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dc.contributor.authorBusuttil, Rita A
dc.contributor.authorRubio, Miguel
dc.contributor.authorDollé, Martijn E T
dc.contributor.authorCampisi, Judith
dc.contributor.authorVijg, Jan
dc.date.accessioned2007-01-05T09:08:21Z
dc.date.available2007-01-05T09:08:21Z
dc.date.issued2006-01-05
dc.identifier.citationDNA Repair (Amst.) 2006, 5(1):52-60en
dc.identifier.issn1568-7864
dc.identifier.pmid16126462
dc.identifier.doi10.1016/j.dnarep.2005.07.006
dc.identifier.urihttp://hdl.handle.net/10029/6920
dc.description.abstractTransgenic mice harboring the lacZ gene within a plasmid that can be recovered and amplified in Escherichia coli, to establish mutant frequencies and spectra, have provided crucial insights into the relationships between mutations, cancer and aging in vivo. Here, we use embryonic fibroblasts from transgenic lacZ-plasmid reporter mice to determine the relationship between cell proliferation in culture and mutations induced by ultraviolet (UV) light. A single dose of 2.5J/m2 of UVC to actively proliferating cells caused an approximately eight-fold increase in mutant frequency 24 h after irradiation. Identically treated quiescent cells showed a two-fold increase in mutant frequency. Thus, whereas proliferation facilitated the acquisition of mutations, it was not an absolute requirement. Characterization of the UV-induced mutations indicated that the lower mutant frequency in quiescent cells was due mainly to a reduction in point mutations; size-change mutations, indicative of translocations or deletions, were relatively unaffected by the growth state of the cells. To investigate long-term genomic stability after UVC-induced damage, we monitored the lacZ locus in irradiated cells passaged for many generations in culture. The results indicated the emergence of jackpot mutations of rapidly changing frequency, most likely reflecting the successive emergence and decline of dominant cell clones during long-term culture. These findings show that the lacZ-plasmid locus is a valid reporter for studying induced mutations in short-term cultures of both quiescent and proliferating fibroblasts. In long-term cultures, the locus is less suitable for studying induced mutations owing to the instability of the cell population.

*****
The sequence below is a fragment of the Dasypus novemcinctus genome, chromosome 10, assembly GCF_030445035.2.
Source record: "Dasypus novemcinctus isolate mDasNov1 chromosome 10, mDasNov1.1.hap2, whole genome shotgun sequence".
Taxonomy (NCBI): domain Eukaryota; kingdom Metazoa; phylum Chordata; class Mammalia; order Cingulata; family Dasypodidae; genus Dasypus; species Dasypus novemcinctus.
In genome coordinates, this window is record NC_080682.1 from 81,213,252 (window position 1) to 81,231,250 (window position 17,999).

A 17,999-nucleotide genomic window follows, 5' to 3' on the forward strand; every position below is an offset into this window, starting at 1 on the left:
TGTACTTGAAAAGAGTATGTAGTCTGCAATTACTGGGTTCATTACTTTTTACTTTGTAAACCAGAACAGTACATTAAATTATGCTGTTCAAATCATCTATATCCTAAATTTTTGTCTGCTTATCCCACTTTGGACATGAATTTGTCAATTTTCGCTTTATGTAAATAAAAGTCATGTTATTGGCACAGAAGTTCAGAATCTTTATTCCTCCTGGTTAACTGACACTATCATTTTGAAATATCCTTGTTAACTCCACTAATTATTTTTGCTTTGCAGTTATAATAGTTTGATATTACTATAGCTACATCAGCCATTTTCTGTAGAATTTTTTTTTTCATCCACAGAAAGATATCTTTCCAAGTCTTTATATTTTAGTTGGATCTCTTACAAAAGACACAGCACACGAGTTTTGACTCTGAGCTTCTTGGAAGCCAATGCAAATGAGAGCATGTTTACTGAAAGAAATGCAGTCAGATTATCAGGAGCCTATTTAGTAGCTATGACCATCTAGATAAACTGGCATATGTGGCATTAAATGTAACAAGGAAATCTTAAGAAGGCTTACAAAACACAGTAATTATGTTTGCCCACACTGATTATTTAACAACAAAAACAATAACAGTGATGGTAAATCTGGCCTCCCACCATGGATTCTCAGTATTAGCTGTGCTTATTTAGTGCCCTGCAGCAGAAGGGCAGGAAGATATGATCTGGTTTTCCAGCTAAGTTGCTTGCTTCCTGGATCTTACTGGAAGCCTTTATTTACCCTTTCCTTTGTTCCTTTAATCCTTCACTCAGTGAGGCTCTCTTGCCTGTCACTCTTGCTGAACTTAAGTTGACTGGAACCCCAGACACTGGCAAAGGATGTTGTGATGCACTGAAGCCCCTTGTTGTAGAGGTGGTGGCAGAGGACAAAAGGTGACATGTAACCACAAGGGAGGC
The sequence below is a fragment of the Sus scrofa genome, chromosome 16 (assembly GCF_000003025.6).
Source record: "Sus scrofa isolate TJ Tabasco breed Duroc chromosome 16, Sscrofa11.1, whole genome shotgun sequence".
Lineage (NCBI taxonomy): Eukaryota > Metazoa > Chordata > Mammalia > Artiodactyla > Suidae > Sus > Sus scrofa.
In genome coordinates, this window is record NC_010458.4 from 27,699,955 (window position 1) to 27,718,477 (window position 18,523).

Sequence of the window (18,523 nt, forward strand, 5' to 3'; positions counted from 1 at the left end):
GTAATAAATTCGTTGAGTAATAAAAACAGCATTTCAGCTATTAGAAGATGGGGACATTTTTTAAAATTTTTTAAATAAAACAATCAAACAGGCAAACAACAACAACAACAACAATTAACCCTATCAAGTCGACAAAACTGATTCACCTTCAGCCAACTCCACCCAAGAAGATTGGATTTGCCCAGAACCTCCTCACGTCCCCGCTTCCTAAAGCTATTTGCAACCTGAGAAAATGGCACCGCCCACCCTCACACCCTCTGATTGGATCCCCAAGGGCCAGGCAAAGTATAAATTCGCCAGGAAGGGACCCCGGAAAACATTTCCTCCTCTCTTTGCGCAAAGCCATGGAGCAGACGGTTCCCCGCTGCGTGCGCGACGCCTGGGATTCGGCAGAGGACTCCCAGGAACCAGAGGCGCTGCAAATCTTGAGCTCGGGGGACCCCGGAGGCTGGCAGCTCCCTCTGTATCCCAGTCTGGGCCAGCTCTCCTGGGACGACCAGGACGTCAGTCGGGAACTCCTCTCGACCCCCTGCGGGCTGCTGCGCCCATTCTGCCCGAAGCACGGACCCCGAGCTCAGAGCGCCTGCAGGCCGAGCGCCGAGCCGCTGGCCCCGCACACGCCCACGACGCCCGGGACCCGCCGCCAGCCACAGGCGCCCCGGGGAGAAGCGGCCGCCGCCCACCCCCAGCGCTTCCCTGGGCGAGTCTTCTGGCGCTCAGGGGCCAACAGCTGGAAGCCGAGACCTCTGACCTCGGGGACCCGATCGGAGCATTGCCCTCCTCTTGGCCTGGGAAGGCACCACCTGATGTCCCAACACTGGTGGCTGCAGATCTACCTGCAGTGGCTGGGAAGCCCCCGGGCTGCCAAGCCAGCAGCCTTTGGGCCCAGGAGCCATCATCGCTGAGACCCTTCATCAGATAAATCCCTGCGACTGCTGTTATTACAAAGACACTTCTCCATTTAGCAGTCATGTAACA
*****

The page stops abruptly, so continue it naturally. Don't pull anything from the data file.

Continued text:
dc.format.extent283869 bytes
dc.format.mimetypeapplication/pdf
dc.language.isoenen
dc.titleMutant frequencies and spectra depend on growth state and passage number in cells cultured from transgenic lacZ-plasmid reporter mice.en
dc.typeArticleen
dc.format.digYES
refterms.dateFOA2018-12-18T14:46:24Z
html.description.abstractTransgenic mice harboring the lacZ gene within a plasmid that can be recovered and amplified in Escherichia coli, to establish mutant frequencies and spectra, have provided crucial insights into the relationships between mutations, cancer and aging in vivo. Here, we use embryonic fibroblasts from transgenic lacZ-plasmid reporter mice to determine the relationship between cell proliferation in culture and mutations induced by ultraviolet (UV) light. A single dose of 2.5J/m2 of UVC to actively proliferating cells caused an approximately eight-fold increase in mutant frequency 24 h after irradiation. Identically treated quiescent cells showed a two-fold increase in mutant frequency. Thus, whereas proliferation facilitated the acquisition of mutations, it was not an absolute requirement. Characterization of the UV-induced mutations indicated that the lower mutant frequency in quiescent cells was due mainly to a reduction in point mutations; size-change mutations, indicative of translocations or deletions, were relatively unaffected by the growth state of the cells. To investigate long-term genomic stability after UVC-induced damage, we monitored the lacZ locus in irradiated cells passaged for many generations in culture. The results indicated the emergence of jackpot mutations of rapidly changing frequency, most likely reflecting the successive emergence and decline of dominant cell clones during long-term culture. These findings show that the lacZ-plasmid locus is a valid reporter for studying induced mutations in short-term cultures of both quiescent and proliferating fibroblasts. In long-term cultures, the locus is less suitable for studying induced mutations owing to the instability of the cell population.


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